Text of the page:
My game consists of 'waves' of objects called 'spawners', which once every certain amount of time (their firetime), move to a new place on the screen and spawn an enemy. Each wave has 4 important properties:
1: the amount of spawners the wave has
2: the interval of time between creating new spawners
3: the total length of the wave
4: the types of spawners that can appear in a wave (represented as a std::vector<std::pair<std::string, int>> where the string is the spawner name, and the integer is its spawn weight.

The game works by picking a random spawner from the possible spawner types (with a weighted rng) every new spawner interval. Currently waves are set and are loaded from a file at runtime.

My problem is that I cannot find a good way to randomly generate waves that feel balanced and natural. Currently, I am trying to generate waves based on a difficulty value, mostly using weighted random number generation. However, this does not produce balanced waves that correspond well to the target difficulty. Even after trying several different techniques, I am unable to get a system that generates waves that fell balanced and natural (like the ones hand made).

Is there any way to generate waves that feel natural, based off of the difficulty value? How should I approach this problem?

Also if it's of any help, each spawner also defines its own difficulty value.

Example Waves:

Easier wave:
SpawnerTypes = {'BasicSpawner': 100} (basic spawner has a difficulty of 10)
SpawnerAmount = 5
NewSpawnerInterval = 4
WaveLength = 30
This is a good easy wave because it the spawner it has is simply shoots bullets that move in one direction at a slow speed, which are easy for the player to dodge. It also does not overwhelm the player with large amounts of them, and the wave is not too long

Medium Wave
SpawnerTypes = {'LaserSpawner': 60, 'BasicSpawner': 40} (basic spawner has a difficulty of 10, laser spawner has a difficulty of 20)
SpawnerAmount = 8
NewSpawnerInterval = 3
WaveLength = 30
This is a good medium wave because its combination of spawners requires the player to be paying close attention to multiple parts of the screen other than just right near the character, while still remaining relatively easy. It also spawners more spawners, but balances that by having a small interval between spawners and a small wave length.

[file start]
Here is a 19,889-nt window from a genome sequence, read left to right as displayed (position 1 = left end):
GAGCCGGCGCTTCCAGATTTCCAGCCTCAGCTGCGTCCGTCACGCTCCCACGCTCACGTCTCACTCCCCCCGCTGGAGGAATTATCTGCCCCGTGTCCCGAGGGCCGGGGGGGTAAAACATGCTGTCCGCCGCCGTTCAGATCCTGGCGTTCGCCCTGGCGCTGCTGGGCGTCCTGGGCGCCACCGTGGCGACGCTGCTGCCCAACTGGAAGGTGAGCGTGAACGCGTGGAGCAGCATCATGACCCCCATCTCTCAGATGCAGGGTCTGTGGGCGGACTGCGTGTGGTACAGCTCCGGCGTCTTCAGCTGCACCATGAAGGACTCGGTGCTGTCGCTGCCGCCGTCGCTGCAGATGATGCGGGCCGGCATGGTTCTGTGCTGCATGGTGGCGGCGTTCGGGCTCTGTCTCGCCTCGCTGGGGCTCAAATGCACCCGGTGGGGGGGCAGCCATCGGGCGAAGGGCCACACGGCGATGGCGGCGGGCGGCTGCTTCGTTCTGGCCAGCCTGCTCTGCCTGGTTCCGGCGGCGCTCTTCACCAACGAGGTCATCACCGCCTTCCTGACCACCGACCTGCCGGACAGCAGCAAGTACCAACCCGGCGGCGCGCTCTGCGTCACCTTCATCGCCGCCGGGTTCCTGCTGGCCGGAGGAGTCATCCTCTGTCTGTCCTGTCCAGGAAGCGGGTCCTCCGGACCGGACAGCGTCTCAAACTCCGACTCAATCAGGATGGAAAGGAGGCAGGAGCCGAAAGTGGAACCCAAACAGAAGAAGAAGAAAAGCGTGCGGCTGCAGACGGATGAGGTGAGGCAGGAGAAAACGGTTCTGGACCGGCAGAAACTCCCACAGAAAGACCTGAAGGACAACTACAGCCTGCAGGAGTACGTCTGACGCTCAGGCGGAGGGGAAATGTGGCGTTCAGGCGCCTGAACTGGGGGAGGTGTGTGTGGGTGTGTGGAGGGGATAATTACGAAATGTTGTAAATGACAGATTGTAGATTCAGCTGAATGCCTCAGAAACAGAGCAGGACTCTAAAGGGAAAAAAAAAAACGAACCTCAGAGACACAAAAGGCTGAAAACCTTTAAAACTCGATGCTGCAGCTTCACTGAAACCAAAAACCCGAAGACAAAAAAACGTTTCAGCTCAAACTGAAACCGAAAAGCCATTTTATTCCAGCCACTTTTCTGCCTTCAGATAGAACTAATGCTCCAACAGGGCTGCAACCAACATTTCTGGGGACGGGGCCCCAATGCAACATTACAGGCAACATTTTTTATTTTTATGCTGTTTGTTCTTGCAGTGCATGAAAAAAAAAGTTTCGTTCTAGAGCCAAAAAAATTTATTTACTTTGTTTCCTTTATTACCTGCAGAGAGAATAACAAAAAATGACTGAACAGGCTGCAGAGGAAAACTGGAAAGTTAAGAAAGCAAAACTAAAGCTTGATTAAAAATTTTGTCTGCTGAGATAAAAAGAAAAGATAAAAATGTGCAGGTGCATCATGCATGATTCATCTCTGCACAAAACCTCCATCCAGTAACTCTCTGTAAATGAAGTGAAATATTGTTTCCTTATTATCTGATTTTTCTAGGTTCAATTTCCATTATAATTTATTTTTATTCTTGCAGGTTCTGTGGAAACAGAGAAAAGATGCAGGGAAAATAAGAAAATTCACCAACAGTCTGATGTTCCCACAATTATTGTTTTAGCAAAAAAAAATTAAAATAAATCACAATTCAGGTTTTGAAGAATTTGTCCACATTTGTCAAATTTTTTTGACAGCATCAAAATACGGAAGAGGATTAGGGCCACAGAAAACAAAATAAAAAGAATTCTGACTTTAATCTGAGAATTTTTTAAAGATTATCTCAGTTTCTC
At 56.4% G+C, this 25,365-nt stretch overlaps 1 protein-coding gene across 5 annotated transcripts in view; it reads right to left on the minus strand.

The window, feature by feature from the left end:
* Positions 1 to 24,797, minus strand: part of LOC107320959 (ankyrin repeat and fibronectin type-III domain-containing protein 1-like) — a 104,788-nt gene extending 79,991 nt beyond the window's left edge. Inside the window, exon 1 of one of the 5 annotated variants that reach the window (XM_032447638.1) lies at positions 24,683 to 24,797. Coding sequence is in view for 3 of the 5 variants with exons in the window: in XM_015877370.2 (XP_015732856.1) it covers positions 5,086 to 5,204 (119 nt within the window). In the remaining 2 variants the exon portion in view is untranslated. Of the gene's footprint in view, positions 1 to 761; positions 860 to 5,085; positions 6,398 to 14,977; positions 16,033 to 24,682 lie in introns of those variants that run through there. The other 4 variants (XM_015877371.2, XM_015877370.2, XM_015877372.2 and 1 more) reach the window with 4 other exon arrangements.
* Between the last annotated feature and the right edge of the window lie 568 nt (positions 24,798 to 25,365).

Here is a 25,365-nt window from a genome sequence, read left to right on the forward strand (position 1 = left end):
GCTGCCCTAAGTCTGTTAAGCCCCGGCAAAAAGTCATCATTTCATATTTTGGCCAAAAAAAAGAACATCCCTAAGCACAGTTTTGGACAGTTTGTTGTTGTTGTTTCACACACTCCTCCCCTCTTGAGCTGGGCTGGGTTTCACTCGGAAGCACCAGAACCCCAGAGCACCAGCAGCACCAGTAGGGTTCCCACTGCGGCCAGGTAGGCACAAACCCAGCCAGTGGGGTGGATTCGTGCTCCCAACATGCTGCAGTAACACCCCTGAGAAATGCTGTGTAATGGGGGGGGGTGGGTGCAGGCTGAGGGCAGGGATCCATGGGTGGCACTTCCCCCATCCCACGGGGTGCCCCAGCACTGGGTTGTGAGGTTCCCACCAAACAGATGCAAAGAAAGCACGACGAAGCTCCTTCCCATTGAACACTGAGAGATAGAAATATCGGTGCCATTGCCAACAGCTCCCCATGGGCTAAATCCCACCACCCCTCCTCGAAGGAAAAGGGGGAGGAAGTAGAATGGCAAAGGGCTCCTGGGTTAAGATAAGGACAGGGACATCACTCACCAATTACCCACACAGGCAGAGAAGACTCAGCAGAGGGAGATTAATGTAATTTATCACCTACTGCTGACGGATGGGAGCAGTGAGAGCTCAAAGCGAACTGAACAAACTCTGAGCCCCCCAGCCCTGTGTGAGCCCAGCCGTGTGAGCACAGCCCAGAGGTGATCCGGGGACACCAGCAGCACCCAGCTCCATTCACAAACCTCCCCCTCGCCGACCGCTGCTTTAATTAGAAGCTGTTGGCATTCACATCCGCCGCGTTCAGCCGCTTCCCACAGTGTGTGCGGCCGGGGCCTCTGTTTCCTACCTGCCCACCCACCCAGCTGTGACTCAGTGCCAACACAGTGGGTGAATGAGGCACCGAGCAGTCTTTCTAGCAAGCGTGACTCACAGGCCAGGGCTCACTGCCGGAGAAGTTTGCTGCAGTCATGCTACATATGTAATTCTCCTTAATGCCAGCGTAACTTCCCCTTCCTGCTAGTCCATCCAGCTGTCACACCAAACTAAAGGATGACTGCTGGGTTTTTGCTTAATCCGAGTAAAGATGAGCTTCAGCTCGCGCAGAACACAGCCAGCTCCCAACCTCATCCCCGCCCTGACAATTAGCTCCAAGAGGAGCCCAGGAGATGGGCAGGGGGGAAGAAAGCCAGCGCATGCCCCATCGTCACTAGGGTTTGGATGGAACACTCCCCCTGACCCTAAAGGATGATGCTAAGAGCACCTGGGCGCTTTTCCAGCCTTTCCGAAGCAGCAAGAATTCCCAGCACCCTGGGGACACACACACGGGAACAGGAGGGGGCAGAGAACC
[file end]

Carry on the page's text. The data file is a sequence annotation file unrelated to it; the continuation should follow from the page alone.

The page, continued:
Hard Wave
SpawnerTypes = {'RicochetSpawner': 100} (ricochet spawner has a difficulty of 60)
SpawnerAmount = 2
NewSpawnerInterval = 10
WaveLength = 30
Note that this wave has only one spawner type and only 2 of them, but is still much harder than the other listed waves This wave is hard because the spawner it contains is challenging to keep track of, and in large numbers quickly because almost impossible, so it only spawners two spawners. However, the wave still lasts for 30 seconds, which provides the player with a decent challenge while not completely overwhelming them.

Extremely Challenging Wave SpawnerTypes = {'RandomSpawner': 30, 'LoopSpawner : 70} (random spawner has a difficulty of 90, loop spawner has a difficulty of 60)
SpawnerAmount = 4
NewSpawnerInterval = 5
WaveLength = 40
This wave is a perfect example of a wave which is extremely challenging, but is possible for a skilled player. It has two very hard spawners, one of which is very unpredictable (hence the name 'random'). It also spawns 4 spawners, and the wave lasts a total of 20 seconds longer than when the last spawners is created

  • \$\begingroup\$ The first step here is to unpack what feels "balanced" and "natural" to you, for your particular game and the way you play it. "Like the ones hand made" is a good inroad to use. List out some hand-crafted waves that feel the way you want them to feel. Then record some random results you got that feel bad. Start examining what patterns distinguish these two lists, or what attributes we can use to quantify the suitability of different waves. Add that info to your question, and we can propose methods that generate results more like your good list and less like your bad list, and evaluate them. \$\endgroup\$
    – DMGregory
    Feb 25, 2020 at 1:03
  • \$\begingroup\$ @DMGregory I added some examples of good waves \$\endgroup\$
    – NipIsTrue
    Feb 25, 2020 at 23:56
  • \$\begingroup\$ Those are some numbers. In order to help strangers who have never played your game understand what makes those numbers good, please try to elaborate with some of the analysis I asked you to do above. \$\endgroup\$
    – DMGregory
    Feb 26, 2020 at 0:12
  • \$\begingroup\$ @DMGregory I tried to add a basic explanation of why each wave is classified how it is. If you have any more suggestions for info that would help, please let me know \$\endgroup\$
    – NipIsTrue
    Feb 26, 2020 at 0:38

1 Answer 1


One of the most rigorous ways to ensure that a procedurally generated wave, or other form of procedurally generated levels is balanced to a particular standard is to use automated testing. When you make a wave, you (quickly) run an AI through it, with the reaction times and level of spatial awareness that you want the player to need, and if the AI can't beat the wave, you throw that wave away and generate a new one. I've only seen this approach actually done a small handful of times, most people prefer to just tune their generators by ear until they get something that's generally good enough.

Waves in bullet hells usually look geometrically interesting, so I think making things look more "natural" might mostly just come down to placing your spawners according to interesting math.


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